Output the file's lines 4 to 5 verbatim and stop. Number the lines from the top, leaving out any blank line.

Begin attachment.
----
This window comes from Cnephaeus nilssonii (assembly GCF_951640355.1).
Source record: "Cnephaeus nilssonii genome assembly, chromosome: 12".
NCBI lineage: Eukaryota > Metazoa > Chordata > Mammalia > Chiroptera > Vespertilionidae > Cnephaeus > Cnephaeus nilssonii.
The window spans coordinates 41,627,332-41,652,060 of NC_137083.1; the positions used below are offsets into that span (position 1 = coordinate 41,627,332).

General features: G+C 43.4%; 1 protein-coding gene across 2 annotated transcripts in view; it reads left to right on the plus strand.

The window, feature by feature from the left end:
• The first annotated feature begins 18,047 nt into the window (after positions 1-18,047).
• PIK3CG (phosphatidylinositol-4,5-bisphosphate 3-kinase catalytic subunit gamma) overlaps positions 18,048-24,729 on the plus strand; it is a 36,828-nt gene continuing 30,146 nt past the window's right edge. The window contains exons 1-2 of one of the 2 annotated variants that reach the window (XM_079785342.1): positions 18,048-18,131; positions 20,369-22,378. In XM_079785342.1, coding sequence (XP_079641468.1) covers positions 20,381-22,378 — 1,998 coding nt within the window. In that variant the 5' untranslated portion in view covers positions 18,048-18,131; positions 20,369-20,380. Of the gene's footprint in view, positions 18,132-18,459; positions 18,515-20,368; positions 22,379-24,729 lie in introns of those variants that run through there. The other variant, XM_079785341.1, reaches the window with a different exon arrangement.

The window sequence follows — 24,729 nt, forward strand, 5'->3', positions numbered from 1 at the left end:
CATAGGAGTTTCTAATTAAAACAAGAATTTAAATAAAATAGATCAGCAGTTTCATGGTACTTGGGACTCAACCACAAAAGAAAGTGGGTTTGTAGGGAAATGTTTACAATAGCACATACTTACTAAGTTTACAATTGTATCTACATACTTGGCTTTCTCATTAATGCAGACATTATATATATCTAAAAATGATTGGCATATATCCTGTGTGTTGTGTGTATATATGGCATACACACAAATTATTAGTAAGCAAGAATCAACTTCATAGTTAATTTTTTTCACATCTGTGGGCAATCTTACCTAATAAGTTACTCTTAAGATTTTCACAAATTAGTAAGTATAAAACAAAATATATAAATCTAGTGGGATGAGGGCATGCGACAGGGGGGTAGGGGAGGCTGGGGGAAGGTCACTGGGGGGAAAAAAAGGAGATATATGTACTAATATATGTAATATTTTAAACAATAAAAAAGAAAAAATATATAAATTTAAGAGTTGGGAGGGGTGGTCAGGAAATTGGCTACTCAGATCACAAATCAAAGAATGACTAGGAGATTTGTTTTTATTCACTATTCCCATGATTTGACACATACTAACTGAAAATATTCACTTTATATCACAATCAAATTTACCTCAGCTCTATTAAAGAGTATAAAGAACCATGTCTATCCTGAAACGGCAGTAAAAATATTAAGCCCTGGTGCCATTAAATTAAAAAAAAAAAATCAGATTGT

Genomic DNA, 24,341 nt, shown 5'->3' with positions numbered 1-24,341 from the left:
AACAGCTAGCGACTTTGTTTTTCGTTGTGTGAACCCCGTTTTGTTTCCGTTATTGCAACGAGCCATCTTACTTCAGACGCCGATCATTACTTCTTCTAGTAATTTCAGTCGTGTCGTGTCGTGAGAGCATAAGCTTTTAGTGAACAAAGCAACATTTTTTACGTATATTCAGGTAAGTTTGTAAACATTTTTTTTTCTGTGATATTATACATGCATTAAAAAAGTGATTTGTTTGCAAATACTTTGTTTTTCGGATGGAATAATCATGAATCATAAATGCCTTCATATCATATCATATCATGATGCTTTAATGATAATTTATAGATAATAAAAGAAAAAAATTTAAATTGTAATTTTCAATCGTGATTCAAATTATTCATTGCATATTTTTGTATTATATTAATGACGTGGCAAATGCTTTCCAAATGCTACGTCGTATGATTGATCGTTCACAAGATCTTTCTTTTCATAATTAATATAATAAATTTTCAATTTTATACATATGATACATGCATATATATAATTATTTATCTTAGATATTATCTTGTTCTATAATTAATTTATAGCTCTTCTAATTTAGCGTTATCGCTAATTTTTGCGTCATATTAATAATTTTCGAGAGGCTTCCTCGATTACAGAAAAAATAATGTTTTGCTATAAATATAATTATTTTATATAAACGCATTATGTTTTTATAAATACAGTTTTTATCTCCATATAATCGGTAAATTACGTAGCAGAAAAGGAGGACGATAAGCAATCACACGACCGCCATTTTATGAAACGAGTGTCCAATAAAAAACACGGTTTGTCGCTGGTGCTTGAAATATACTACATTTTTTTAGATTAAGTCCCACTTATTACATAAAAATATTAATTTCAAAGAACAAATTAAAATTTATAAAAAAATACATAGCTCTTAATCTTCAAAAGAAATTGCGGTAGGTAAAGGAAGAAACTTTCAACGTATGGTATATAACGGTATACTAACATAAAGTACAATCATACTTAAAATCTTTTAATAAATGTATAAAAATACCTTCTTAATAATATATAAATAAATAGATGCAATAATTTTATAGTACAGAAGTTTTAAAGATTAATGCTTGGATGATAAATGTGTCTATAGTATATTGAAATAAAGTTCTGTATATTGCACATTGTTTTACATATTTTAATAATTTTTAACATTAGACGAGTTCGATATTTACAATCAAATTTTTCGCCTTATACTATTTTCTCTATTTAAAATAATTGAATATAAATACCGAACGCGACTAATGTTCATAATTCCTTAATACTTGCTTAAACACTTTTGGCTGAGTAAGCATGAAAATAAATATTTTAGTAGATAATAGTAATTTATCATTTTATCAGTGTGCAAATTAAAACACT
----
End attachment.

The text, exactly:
The window spans coordinates 41,627,332-41,652,060 of NC_137083.1; the positions used below are offsets into that span (position 1 = coordinate 41,627,332).

General features: G+C 43.4%; 1 protein-coding gene across 2 annotated transcripts in view; it reads left to right on the plus strand.